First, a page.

A factory worker, Douglas Quaid, begins to suspect that he is a spy after visiting Rekall - a company that provides its clients with implanted fake memories of a life they would like to have led - goes wrong and he finds himself on the run.
5 years after Pitch Black, the wanted criminal Riddick arrives on a planet called Helion Prime, and finds himself up against an invading empire called the Necromongers, an army that plans to convert or kill all humans in the universe.
A decidedly odd couple with ulterior motives convince Dr. Alan Grant to go to Isla Sorna (the second InGen dinosaur lab.), resulting in an unexpected landing...and unexpected new inhabitants on the island.
Two soldiers stationed in Kazahkstan (Captain Duke Hauser and his partner "Ripcord") are ordered to transport special warheads created by MARS, an arms' manufacturer controlled by James McCullen. When they are attacked by thieves (led by Anastasia DeCobray, with whom Duke has history), they are saved by a top secret, international special forces unit known as "G.I. Joe". The leader of G.I. Joe, General Abernathy (or Hawk) is on the trail of the thieves: an evil organization called "Cobra". While Duke and Ripcord train to join the Joes, McCullen ("Destro") is secretly working for Cobra and plotting to recapture his metal-eating "Nanomite" warheads. Duke and Ripcord (with help from Heavy Duty, Snake Eyes, and the rest of the Joes) must prove that they are Real American Heroes -- by stopping the launch of these warheads before Cobra uses them to take over the world. Written by
According to Brian Goldner, the writers took their inspiration mostly from Larry Hama's G.I. Joe comics, and not the G.I. Joe (1985) animated series. Lorenzo di Bonaventura admits he feels the Cobra Organization, as depicted in the cartoon, was "probably the stupidest evil organization out there!" See more »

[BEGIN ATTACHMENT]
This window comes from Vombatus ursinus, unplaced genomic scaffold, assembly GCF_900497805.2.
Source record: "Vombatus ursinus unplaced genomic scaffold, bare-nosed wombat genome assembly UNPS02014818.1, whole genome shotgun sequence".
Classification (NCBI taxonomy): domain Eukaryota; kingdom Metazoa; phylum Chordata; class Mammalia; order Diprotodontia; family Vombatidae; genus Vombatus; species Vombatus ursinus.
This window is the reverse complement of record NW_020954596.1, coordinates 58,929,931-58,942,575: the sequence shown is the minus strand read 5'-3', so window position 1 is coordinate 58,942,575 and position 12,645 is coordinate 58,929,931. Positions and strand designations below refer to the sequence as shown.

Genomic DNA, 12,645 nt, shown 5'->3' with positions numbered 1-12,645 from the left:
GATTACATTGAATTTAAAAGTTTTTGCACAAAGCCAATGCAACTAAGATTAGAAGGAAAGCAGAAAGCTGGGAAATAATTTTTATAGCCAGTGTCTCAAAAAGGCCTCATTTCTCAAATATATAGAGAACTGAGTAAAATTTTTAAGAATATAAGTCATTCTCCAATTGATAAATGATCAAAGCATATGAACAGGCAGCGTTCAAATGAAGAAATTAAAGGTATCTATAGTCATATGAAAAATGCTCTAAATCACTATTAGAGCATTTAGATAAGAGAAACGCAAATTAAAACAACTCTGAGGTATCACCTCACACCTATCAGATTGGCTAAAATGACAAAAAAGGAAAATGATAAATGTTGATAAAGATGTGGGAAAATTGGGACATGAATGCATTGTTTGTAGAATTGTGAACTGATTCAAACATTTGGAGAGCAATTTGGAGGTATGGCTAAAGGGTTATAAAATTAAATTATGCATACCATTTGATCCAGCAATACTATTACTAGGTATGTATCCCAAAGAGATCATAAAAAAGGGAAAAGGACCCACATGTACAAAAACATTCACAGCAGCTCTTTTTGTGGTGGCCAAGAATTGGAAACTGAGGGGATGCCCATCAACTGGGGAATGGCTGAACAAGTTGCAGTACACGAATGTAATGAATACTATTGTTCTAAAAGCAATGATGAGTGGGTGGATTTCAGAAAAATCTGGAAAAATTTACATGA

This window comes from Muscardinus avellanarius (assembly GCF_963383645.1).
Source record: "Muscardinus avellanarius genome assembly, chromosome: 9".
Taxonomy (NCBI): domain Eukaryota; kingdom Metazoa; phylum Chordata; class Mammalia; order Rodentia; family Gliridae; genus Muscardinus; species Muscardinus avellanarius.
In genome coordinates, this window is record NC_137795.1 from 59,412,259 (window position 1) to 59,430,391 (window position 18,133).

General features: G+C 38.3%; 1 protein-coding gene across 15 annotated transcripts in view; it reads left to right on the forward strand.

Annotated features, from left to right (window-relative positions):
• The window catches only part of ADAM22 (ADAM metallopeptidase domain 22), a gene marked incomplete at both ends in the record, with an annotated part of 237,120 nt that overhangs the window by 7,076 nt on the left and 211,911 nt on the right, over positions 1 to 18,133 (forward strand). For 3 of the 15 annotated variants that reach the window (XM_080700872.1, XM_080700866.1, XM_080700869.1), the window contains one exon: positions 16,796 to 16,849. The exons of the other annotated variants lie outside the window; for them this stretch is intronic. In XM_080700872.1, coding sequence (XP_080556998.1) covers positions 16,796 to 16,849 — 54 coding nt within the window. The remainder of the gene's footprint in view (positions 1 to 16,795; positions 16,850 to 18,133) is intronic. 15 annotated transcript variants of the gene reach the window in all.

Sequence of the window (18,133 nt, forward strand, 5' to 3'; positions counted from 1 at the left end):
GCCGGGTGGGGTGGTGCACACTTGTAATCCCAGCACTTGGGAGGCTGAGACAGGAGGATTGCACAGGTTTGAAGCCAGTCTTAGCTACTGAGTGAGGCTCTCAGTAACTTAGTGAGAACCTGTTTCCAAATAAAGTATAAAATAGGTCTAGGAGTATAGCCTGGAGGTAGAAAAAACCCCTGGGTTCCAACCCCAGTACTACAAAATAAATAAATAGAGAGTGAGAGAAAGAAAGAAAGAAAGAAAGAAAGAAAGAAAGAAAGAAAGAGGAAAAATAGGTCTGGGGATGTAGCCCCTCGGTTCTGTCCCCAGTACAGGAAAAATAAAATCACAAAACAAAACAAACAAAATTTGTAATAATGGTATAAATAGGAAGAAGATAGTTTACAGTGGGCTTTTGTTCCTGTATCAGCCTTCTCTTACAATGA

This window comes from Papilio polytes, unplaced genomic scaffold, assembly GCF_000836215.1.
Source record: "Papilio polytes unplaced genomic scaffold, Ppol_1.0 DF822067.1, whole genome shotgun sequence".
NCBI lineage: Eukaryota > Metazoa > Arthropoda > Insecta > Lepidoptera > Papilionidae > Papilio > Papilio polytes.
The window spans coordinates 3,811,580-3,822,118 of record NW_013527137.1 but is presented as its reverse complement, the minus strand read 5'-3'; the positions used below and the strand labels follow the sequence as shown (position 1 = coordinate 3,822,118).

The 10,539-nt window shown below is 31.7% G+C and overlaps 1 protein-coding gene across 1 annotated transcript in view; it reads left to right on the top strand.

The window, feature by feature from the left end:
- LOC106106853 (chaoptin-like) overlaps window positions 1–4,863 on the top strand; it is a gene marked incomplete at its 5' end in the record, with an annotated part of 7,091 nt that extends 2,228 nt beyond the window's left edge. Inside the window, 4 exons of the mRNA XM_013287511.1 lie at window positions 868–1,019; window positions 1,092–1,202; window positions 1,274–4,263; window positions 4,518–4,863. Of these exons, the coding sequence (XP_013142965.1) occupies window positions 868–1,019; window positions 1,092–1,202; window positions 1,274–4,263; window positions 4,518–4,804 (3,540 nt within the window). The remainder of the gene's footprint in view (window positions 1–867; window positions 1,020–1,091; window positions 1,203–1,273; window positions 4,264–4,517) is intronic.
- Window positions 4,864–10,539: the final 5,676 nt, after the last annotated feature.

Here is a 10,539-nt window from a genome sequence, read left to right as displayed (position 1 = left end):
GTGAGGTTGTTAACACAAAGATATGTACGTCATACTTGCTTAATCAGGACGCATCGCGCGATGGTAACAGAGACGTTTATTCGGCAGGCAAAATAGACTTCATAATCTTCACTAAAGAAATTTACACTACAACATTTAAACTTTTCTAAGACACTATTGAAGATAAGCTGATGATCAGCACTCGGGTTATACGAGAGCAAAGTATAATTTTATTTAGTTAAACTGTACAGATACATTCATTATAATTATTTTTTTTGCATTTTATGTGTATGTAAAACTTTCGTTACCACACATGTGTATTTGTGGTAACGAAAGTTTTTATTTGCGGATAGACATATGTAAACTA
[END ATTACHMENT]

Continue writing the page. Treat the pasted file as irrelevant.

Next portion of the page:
The CGI tram ramming the Hummer during the Paris chase, loosely based on the Paris "Tramway des Maréchaux", looks nothing like the actual tram. The movie is set in the future; things change. See more »
Bastille Prison Warden:
James McCullen, you Scottish pig, you've been found guilty of treason for the sale of military arms to the enemies of our Lord, King Louis XIII, even whilst you sold arms to our Lord himself.
James McCullen - 1641:
Your king is a vile bag of filth who murders his own allies. I should have charged him double.
Bastille Prison Warden:
You tried to overthrow the Crown in conspiracy with its enemies.
James McCullen - 1641:
Unlike your simpleton king, his enemies know that is the true McCullen destiny not simple to supply arms, but to run the wars!
Bastille Prison Warden:
Do you ...
[...] See more »
In the closing credits, the Sigma Six logo from the animated cartoon G.I. Joe: Sigma 6 (2005) can be seen on a patchwork metal object. See more »
I have to confess I'm not much of a G.I. Joe fan when I was a kid, partly because the other Hasbro product in transforming robots had more appeal to a boy than a bunch of plastic figures in military garb. The cartoon series too didn't convert me either, as it was up against a whole host of classic series from MASK to Silverhawks, Centurion to Starcomm. Ahh, the wonderful 80s to be growing up...